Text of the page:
Commentary: The Grammy’s were a questionable but enjoyable celebration of music

Still of Taylor Swift after winning her Grammy and announcing the reales of her new album 'Dead Poets Society.' (Courtesy of the Grammys 2024)

From Taylor Swift announcing the release of her new album The Tortured Poets Department to Dua Lipa performing a mash-up of her upcoming song “Training Season” and “Houdini,” the 66th Annual Grammy Awards was an enjoyable celebration of music. 

This year’s Grammy’s will go down in history for breaking gender barriers in the music industry, with all the major categories being won by women. This was nice to hear since we just recently learned that Greta Gerwig and Margot Robbie weren’t nominated for the Oscars for Barbie, while Robbie’s cos-star Ryan Gosling was. This nomination gave way to conversations about the gender discrepancies in media award nominations in the past few weeks.

The awards welcomed us with Trevor Noah hosting the awards, making friendly jokes about Taylor Swift in a way that contrasts Jo Koy’s Golden Globes comments. 

Related: Commentary: Jo Koy’s “jokes” represent a larger issue

Besides announcing her new album and taking home the Best Pop Vocal Album Award, Swift’s Midnights won Album of the Year, making her the only artist to win four times, above three-time winners Stevie Wonder, Paul Simon and Frank Sinatra. She walked to accept her Best Album Award with Lana Del Rey who Swift deemed “A legend in her prime.”

The memoriam segment of the Grammy Awards this year was filled with light and colour, a very emotional experience. Fantasia Barrino performed “Proud Mary” in tribute to the late Tina Turner. This performance lifted everyone’s appreciation for Turner and her legacy in music.

I was happy to see Phoebe Bridgers get the most awards, with the artist winning three of them with boygenius, a supergroup made up of Bridgers and her friends, Julien Baker and Lucy Dacus, and one in collaboration with SZA. Talking about SZA, I also really loved the songs SZA performed, the choreography and the effort it may have taken to put on such a show.

Furthermore, artists try their best to use their mediums to express their feelings about social and political issues, and the Grammys aren’t an exception. Annie Lennox, Wendy Melvoin & Lisa Coleman performed “Nothing Compares 2 U” in Tribute to Sinéad O’Connor. Singer and political activist Annie Lennox topped off the performance with a lifted fist, teary eyes and a call for “Artists for ceasefire! Peace!” I was moved by this tribute to Sinéad because it reflected her relentless fight to use the platform you’re given wisely for awareness of different social issues.

“Not necessarily the awards but the artists themselves do like to use that soapbox, to try to influence public opinion, shift where the zeitgeist of the culture is particularly to social issues that need to be addressed,” said Communications and Public Policy professor, Jamie Gillies.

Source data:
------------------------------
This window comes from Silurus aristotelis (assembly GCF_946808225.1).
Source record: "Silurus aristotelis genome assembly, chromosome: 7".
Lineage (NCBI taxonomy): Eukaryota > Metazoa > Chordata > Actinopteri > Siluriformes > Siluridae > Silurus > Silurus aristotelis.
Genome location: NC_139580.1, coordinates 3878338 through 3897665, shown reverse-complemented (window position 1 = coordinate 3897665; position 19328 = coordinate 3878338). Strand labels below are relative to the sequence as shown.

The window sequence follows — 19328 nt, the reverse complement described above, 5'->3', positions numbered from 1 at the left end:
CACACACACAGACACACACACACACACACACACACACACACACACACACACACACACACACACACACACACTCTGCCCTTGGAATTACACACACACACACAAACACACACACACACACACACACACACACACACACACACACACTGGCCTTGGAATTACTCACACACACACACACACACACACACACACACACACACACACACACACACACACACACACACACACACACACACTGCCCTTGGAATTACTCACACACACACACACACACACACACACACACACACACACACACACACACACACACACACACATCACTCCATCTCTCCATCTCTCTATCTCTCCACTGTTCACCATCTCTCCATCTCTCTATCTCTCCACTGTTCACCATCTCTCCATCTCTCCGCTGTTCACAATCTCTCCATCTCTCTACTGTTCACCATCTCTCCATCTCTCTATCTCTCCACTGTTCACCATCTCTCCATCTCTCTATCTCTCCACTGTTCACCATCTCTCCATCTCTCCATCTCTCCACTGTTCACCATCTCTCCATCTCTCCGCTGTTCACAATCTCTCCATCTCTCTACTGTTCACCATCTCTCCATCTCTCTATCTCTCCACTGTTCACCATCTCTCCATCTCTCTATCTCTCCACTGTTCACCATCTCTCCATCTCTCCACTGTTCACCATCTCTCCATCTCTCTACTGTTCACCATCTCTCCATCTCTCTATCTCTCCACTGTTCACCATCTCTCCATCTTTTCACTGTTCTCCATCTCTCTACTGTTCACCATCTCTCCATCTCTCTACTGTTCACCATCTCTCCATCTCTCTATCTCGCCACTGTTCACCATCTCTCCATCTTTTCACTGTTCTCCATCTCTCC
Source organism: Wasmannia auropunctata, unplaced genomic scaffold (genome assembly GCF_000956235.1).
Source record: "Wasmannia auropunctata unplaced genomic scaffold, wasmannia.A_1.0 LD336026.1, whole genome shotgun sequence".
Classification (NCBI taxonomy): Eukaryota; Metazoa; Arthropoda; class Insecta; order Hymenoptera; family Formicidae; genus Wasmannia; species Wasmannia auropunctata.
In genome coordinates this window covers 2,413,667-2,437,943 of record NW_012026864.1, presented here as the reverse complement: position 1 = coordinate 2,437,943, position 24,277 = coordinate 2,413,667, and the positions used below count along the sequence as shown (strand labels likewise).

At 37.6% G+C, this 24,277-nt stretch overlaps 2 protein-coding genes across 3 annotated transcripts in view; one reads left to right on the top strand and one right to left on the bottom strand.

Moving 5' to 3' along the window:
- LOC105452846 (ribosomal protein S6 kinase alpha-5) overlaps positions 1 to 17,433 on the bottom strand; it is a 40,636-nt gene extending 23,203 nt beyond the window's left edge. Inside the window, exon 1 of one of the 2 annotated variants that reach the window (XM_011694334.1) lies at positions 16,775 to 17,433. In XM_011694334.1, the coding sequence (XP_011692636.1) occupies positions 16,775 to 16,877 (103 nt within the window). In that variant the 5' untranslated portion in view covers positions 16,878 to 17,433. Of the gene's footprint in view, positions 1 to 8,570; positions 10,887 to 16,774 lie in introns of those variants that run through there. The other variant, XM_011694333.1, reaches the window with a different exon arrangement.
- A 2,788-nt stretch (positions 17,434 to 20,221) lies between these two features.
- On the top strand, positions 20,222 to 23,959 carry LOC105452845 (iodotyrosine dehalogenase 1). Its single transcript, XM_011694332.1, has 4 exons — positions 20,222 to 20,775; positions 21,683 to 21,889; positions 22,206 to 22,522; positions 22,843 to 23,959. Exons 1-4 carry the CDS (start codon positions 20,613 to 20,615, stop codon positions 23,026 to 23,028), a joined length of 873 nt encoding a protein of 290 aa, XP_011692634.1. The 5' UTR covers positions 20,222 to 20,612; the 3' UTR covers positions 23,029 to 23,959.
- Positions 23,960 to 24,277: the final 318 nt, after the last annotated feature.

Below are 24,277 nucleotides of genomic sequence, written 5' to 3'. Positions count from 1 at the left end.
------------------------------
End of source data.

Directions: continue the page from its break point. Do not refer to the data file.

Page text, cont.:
Here’s where the questionable starts for me. While the woman-dominated award winnings were recognized and appreciated, people on social media didn’t overlook the race differences in the Grammy’s won in the last few decades. No black woman has won in the Album of the Year category since Lauryn Hill won the award in 1999. This was especially noticeable from Jay Z’s ambiguous call out to the Grammy Awards for never giving Beyoncé this award. Jay Z questioned the legitimacy of the metrics through which the award judges select their winners.

“I always take that with a grain of salt but it’s not Album of the Year. It’s Album of the Year according to the music industry at that moment in time,” said Gillies.

There have been times when the awards given don’t reflect the significance of an album, as well as times when everyone agrees an album or song deserves it. Some albums become very successful in the next few decades and then we look back at how the Grammys overlooked them.

Having these issues in mind, we can still remember how the Grammy’s are supposed to be a celebration of music. While perhaps the legitimacy of who gets an award is questionable, a lot of people watch the show to see their favourite artist win anyway, right? Or even discover new artists.

Gillies highlighted how having a variety of categories for the awards opened many doors for artists who maybe don’t immerse themselves in the genres of the major categories. There are different Best Album of The Year awards which serve for the inclusion of new artists.

“You tune into the Grammys, and you see somebody and it’s just like, wow, where did this person come from? Where did this band come from?” said Gillies about seeing the new talent perform.

There is also a specific category for upcoming talents, Best New Artist, which Victoria Monét took alongside other two awards for her second album Jaguar II

The Grammys are as problematic as any other awards show in many ways, it’s not up to the public to choose who wins, but it is up to us to appreciate the artists we like as much as we can.

“The Grammys does a good job of showing us that when you do find something that you really love and treasure, it’s something that you not only have to hear, but [appreciate further].”

We should appreciate the artists that make us happy as much as we can, it’s the power that we have as media consumers.